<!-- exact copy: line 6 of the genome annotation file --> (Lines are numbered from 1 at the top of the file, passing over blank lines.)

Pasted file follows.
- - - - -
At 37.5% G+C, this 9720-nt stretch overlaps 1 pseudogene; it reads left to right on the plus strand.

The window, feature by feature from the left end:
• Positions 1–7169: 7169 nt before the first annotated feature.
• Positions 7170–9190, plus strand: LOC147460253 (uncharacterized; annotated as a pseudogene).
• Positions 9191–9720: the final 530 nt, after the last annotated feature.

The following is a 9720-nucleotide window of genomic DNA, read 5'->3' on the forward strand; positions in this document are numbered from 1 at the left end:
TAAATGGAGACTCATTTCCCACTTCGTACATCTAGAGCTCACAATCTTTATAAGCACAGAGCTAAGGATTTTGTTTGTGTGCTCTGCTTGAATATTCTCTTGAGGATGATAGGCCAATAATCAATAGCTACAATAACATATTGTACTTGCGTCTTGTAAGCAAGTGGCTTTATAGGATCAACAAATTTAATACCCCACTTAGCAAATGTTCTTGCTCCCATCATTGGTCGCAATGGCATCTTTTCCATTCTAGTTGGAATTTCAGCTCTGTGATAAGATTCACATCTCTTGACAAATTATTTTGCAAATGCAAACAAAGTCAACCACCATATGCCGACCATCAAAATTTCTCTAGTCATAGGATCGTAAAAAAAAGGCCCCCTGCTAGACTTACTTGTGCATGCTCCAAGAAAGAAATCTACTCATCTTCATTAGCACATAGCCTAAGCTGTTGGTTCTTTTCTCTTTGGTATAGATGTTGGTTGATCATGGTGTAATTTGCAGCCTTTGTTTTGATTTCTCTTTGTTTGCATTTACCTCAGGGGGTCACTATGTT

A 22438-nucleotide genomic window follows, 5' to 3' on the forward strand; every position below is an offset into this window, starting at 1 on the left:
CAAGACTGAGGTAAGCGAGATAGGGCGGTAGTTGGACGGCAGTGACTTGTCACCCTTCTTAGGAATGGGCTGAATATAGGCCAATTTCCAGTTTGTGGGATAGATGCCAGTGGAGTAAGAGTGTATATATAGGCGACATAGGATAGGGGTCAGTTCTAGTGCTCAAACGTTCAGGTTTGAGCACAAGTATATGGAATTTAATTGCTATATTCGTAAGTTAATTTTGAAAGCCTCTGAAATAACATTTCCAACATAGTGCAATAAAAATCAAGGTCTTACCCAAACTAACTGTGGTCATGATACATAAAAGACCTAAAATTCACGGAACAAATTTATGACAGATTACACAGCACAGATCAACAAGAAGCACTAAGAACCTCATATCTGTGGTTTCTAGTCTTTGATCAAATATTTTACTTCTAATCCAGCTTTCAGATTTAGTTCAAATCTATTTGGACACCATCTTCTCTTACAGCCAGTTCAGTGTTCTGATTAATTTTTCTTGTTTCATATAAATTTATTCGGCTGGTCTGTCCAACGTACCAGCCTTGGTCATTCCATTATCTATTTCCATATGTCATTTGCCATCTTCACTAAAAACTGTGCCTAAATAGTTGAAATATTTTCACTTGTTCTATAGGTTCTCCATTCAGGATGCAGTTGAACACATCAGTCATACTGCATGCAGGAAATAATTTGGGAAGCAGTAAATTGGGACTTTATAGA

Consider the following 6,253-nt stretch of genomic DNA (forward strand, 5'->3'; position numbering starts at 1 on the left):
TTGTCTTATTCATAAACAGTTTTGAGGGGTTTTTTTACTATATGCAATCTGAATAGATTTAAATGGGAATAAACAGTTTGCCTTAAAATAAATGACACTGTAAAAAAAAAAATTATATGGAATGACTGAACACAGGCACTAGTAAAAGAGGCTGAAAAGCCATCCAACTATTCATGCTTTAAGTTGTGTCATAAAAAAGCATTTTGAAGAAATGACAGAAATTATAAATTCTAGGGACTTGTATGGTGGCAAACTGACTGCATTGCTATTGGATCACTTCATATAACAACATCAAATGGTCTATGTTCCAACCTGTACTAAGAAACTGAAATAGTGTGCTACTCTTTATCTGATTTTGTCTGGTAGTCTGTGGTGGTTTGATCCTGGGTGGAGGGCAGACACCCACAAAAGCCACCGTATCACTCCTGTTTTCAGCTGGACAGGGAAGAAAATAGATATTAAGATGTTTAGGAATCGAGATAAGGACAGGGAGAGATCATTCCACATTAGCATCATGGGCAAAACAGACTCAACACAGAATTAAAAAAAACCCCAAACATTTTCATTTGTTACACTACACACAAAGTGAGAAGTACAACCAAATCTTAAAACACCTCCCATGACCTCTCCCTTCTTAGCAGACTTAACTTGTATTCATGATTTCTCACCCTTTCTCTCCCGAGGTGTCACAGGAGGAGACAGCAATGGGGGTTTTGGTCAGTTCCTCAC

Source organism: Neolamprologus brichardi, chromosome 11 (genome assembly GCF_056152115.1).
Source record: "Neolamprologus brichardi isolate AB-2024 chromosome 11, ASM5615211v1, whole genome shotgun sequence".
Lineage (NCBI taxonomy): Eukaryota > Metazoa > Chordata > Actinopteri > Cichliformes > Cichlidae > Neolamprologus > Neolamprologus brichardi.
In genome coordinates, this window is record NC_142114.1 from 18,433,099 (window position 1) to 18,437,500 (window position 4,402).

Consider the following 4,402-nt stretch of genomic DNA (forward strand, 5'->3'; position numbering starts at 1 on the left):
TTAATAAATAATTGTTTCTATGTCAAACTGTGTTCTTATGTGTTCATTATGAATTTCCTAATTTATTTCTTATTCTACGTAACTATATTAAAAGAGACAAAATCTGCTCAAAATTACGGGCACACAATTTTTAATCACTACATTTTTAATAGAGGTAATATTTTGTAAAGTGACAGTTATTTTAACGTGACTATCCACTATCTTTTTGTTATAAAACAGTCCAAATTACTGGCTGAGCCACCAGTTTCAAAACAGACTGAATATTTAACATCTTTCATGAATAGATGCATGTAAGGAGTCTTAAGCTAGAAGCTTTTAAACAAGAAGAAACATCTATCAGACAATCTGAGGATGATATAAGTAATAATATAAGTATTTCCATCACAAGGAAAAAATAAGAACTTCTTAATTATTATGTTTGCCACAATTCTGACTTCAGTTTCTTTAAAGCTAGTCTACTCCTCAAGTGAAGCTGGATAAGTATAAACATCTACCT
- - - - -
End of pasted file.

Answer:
The following is a 9720-nucleotide window of genomic DNA, read 5'->3' on the forward strand; positions in this document are numbered from 1 at the left end: